Monday, August 25, 2008

Escaping the Activity Trap

The Activity Trap is a common occupational hazard in our business. You've undoubtedly been impaired by it and some of you are routinely entangled in it. It's a serious problem, costing us clients, profits, and peace of mind.

So what is it? The Activity Trap is what happens when we get so caught up in the busyness of doing tasks that we lose sight of the desired outcomes. Obviously, inadequate planning is a root cause. In my experience, poor project planning is a notorious shortcoming in our profession.

But the problem of the Activity Trap runs deeper than merely shortchanging an important step of the project delivery process. It has to do with prevalent mindsets in our ranks. Most engineers are inclined to view projects as a list of tasks to be done, giving too little focus to what they ultimately need to achieve. Most architects do a better job of thinking about outcomes but are prone to neglecting the work process, so they too fall in the Activity Trap.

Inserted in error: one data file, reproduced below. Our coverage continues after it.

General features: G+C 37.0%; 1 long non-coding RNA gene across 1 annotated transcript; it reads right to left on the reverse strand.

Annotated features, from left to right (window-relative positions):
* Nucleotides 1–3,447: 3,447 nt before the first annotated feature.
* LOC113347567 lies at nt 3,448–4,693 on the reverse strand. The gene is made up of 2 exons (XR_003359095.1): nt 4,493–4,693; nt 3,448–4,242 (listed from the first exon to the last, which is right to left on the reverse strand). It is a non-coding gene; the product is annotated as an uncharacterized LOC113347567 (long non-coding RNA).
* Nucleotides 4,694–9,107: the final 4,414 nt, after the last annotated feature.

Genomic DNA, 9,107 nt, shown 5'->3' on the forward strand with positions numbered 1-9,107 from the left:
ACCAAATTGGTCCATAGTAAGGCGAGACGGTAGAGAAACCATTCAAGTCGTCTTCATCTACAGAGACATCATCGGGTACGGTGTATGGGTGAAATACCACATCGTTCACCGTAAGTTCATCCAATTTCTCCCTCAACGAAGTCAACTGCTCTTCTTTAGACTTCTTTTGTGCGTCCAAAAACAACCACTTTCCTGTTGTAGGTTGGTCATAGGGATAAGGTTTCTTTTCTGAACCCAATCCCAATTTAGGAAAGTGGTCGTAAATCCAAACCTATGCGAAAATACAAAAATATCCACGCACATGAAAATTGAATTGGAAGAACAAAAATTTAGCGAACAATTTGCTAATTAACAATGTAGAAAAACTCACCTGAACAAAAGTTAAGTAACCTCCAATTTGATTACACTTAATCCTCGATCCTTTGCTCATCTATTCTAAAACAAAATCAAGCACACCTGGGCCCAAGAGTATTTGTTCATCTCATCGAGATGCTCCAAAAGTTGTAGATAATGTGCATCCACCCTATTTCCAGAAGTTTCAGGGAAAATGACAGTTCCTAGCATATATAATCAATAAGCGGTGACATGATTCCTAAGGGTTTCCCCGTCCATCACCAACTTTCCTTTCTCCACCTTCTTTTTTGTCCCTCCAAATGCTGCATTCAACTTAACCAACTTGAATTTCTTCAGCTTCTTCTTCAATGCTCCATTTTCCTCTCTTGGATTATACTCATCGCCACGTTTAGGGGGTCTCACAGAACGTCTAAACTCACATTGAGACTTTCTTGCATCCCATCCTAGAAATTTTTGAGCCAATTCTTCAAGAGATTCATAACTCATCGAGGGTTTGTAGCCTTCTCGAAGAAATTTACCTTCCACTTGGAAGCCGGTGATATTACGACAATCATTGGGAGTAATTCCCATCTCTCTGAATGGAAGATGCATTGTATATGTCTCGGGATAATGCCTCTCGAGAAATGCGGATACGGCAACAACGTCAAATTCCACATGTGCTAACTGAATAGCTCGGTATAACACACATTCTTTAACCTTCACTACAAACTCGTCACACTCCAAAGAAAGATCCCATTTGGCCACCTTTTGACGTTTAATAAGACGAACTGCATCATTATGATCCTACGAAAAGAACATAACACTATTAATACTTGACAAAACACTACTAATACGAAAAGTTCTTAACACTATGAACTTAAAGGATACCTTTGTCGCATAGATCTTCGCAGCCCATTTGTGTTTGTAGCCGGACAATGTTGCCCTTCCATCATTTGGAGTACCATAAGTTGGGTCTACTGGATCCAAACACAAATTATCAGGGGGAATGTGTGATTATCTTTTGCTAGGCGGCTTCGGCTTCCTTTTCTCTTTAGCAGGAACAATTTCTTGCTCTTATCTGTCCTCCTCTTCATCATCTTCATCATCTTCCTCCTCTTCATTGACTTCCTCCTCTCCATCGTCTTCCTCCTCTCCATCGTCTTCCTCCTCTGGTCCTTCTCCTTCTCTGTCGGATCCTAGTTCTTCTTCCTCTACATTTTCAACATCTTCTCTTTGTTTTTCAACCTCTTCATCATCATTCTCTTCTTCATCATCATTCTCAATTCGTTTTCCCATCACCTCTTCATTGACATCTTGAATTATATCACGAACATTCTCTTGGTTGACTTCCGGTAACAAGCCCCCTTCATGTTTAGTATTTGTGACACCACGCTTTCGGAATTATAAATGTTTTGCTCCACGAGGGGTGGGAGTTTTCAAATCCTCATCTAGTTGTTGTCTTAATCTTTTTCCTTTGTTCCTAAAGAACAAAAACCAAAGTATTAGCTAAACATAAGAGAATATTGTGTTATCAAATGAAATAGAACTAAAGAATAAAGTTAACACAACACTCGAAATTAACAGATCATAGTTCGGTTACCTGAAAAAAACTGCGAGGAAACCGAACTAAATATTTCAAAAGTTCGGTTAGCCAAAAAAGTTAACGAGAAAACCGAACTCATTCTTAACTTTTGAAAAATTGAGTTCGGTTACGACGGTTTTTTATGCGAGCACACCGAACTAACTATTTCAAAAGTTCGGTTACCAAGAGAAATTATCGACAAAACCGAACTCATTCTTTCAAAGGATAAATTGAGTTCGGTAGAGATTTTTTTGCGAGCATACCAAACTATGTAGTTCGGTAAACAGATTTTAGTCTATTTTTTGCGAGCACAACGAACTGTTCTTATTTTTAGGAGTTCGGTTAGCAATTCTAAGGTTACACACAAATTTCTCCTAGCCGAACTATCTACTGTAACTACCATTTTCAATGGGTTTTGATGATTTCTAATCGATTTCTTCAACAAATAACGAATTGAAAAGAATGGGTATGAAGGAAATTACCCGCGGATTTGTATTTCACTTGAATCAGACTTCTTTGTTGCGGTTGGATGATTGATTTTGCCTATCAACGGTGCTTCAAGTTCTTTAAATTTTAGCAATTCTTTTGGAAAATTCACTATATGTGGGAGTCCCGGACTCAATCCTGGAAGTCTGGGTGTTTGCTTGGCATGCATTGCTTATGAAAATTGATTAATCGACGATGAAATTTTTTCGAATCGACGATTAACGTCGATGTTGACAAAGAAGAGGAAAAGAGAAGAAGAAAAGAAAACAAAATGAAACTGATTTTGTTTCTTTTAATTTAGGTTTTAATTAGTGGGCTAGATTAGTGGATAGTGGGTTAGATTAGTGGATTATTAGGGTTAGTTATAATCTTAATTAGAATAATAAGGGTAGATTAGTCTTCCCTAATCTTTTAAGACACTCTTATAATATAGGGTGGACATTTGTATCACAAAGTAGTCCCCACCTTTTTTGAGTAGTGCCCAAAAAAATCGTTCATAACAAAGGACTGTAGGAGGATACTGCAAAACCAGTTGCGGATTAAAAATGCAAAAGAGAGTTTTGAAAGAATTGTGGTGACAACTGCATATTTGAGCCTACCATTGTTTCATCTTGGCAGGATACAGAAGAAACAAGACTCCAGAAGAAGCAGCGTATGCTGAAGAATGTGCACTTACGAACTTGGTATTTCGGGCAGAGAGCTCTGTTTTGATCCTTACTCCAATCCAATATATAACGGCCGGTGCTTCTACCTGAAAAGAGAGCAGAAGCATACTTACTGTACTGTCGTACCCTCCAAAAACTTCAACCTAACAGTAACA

I know these are stereotypes and not everyone fits the characterization. But the patterns are common enough to be problematic. What are some of the costs of the Activity Trap?
  • Start with rework, which according to best estimates constitutes 15-25% of our project budgets. The most common cause, according to one study, is improper sequencing of work tasks (i.e., poor planning).

  • Productivity in the AEC industry lags behind almost every other business sector. We have actually lost productivity over the last 30 years while other non-farm businesses have realized huge productivity gains. Suspected reasons: Poor planning and inefficient work processes.

  • According to PSMJ, the most common cause of project-related problems is inadequate planning. These problems result in financial losses, increased liability exposure, and unhappy (and often lost) clients.

  • In my own consulting experience, the primary source of stress and conflict in our offices is clumsily executed projects, most of which can be directly attributed to the impact of the Activity Trap.

To say we need to do better at project planning seems too obvious an answer. The problem, however, is not so easily solved. We all acknowledge that planning is important. So why don't we do more of it when it's so apparent it's needed?